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District awaiting funding for abattoir


District farmers soon may be spared the long haul to Dryden to have their livestock slaughtered if a local initiative receives the funding it seeks for a new abattoir in Stratton.

A group of local investors has raised substantial capital and submitted a plan to the Northern Ontario Heritage Fund Corp. that once again could allow local cattle farmers to have their stock slaughtered closer to home rather than incur the expense of shipping them to Dryden and back.

The Heritage Fund is an arm’s-length branch of the Ministry of Northern Development and Mines overseen by a group of non-elected officials who consider applications for funding.

The Rainy River Future Development Corp. (RRFDC) formally submitted a proposal to build a new abattoir in Stratton to replace the one that was closed there seven years ago.

The plan has been in the works for some time and but only formally submitted in mid-December. The group is seeking about $300,000 in funding to match the money already raised.

RRFDC chair Telford Advent said the idea was six years in the making but now that a formal plan has been submitted, he doesn’t anticipate any undue delays on the part of the provincial government.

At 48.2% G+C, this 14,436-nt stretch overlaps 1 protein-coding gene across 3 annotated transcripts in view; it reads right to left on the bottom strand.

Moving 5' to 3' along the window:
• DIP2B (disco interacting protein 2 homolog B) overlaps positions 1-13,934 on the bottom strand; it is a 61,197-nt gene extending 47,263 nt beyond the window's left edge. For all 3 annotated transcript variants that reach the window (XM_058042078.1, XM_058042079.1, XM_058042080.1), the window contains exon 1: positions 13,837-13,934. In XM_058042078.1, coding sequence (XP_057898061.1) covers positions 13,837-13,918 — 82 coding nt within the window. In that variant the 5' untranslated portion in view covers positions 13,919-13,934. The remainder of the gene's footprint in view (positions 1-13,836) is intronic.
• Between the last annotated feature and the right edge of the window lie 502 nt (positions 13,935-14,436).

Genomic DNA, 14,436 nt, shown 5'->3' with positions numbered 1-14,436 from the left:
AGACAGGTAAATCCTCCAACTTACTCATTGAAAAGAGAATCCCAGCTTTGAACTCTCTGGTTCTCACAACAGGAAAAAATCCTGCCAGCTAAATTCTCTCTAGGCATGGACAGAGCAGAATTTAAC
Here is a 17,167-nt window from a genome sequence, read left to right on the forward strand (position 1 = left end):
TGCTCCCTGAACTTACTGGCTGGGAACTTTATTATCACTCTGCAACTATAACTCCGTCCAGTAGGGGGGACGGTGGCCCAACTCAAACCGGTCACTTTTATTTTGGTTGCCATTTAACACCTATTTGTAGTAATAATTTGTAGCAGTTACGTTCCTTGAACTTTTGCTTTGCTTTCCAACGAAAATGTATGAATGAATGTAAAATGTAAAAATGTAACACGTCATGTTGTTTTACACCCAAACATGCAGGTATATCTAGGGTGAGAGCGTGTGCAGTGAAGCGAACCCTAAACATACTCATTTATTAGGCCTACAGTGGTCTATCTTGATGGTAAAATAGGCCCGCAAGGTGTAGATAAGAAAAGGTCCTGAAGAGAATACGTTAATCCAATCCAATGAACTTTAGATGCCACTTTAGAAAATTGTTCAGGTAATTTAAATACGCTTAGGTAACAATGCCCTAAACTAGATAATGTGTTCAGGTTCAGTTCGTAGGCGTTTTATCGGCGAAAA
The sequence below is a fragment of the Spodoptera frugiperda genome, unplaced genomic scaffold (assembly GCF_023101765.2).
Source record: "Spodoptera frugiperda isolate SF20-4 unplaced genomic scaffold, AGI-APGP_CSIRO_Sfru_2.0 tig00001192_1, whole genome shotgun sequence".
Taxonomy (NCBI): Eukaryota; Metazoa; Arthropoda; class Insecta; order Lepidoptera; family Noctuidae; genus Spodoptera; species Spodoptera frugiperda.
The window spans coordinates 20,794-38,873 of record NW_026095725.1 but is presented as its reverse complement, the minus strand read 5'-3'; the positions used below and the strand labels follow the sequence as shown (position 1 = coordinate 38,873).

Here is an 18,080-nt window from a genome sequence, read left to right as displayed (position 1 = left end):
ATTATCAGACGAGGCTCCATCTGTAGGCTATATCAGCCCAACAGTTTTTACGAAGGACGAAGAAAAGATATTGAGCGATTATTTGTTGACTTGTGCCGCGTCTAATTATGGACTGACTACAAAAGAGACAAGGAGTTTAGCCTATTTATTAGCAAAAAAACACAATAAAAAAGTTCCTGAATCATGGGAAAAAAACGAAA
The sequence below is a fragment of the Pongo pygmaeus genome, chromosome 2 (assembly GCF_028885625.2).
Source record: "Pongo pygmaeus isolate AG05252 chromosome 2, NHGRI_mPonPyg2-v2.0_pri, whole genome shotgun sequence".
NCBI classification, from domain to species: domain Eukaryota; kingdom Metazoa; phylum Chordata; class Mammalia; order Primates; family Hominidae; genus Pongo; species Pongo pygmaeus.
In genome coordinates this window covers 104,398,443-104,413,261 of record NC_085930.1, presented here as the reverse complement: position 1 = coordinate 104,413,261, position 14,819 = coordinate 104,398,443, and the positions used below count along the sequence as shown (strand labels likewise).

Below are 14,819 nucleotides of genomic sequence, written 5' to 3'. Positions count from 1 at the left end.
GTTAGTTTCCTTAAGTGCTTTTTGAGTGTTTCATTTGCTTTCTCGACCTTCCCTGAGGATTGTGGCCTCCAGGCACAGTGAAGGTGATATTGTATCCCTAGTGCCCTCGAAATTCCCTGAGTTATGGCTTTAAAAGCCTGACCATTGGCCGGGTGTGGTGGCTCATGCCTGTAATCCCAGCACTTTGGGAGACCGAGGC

“I’m fairly optimistic Rainy River [District] will finally get what it deserves,” said Advent. “Hopefully, by the spring we’ll start construction.”

Advent said a local abattoir will benefit more than just cattle farmers.

“It changes the dynamics of things because farmers can now sell locally,” he noted. “That means there could be as many as 15 to 20 new jobs created as a spin-off effect.”

Furthermore, other livestock producers—hog, elk, and bison farmers—also have a vested interest in the project.

Geoff Gillon, the RRFDC’s economic development officer, shares Advent’s optimism regarding the government moving quickly on the project.

“I don’t see any obstacles at the moment,” he said. “It’s a sound proposal.”

Jean Riddell, northern development advisor for the MNDM, has seen the proposal and, according to her, it’s a good one.

“I think it’s a great proposal,” she said from her office in Thunder Bay. “I don’t anticipate any reason for this project not to go forward as usual.”

The next step in the process, said Riddell, is for the proposal to be reviewed by the NOHFC board. These meetings usually occur once a month, so a decision may be reached in February.

Northern Development and Mines minister Jim Wilson will announce the decision as soon as it is available.

Timing may be fortunate here. With a provincial election expected as early as this spring, the provincial government is in a position to make political hay among the local livestock sector.

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